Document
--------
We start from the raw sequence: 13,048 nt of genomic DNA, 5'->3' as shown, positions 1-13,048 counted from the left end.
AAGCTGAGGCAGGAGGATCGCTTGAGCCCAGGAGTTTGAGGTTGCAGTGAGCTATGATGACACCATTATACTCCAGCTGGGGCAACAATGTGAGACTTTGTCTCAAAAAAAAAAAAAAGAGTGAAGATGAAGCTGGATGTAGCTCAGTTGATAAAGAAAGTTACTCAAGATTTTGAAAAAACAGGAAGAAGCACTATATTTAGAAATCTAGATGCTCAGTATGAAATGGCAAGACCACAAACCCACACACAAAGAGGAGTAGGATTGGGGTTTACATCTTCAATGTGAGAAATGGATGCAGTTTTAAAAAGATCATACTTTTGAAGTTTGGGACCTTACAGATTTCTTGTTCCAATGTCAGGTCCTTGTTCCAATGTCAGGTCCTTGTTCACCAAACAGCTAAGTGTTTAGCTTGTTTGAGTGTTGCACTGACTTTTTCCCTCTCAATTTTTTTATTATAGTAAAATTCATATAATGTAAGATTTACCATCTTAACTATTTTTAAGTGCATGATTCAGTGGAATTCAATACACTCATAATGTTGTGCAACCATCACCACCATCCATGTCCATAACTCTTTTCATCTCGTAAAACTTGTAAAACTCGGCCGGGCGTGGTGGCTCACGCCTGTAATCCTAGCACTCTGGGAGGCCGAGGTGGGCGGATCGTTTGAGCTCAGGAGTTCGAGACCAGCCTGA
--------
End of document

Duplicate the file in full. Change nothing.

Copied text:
We start from the raw sequence: 13,048 nt of genomic DNA, 5'->3' as shown, positions 1-13,048 counted from the left end.
AAGCTGAGGCAGGAGGATCGCTTGAGCCCAGGAGTTTGAGGTTGCAGTGAGCTATGATGACACCATTATACTCCAGCTGGGGCAACAATGTGAGACTTTGTCTCAAAAAAAAAAAAAAGAGTGAAGATGAAGCTGGATGTAGCTCAGTTGATAAAGAAAGTTACTCAAGATTTTGAAAAAACAGGAAGAAGCACTATATTTAGAAATCTAGATGCTCAGTATGAAATGGCAAGACCACAAACCCACACACAAAGAGGAGTAGGATTGGGGTTTACATCTTCAATGTGAGAAATGGATGCAGTTTTAAAAAGATCATACTTTTGAAGTTTGGGACCTTACAGATTTCTTGTTCCAATGTCAGGTCCTTGTTCCAATGTCAGGTCCTTGTTCACCAAACAGCTAAGTGTTTAGCTTGTTTGAGTGTTGCACTGACTTTTTCCCTCTCAATTTTTTTATTATAGTAAAATTCATATAATGTAAGATTTACCATCTTAACTATTTTTAAGTGCATGATTCAGTGGAATTCAATACACTCATAATGTTGTGCAACCATCACCACCATCCATGTCCATAACTCTTTTCATCTCGTAAAACTTGTAAAACTCGGCCGGGCGTGGTGGCTCACGCCTGTAATCCTAGCACTCTGGGAGGCCGAGGTGGGCGGATCGTTTGAGCTCAGGAGTTCGAGACCAGCCTGA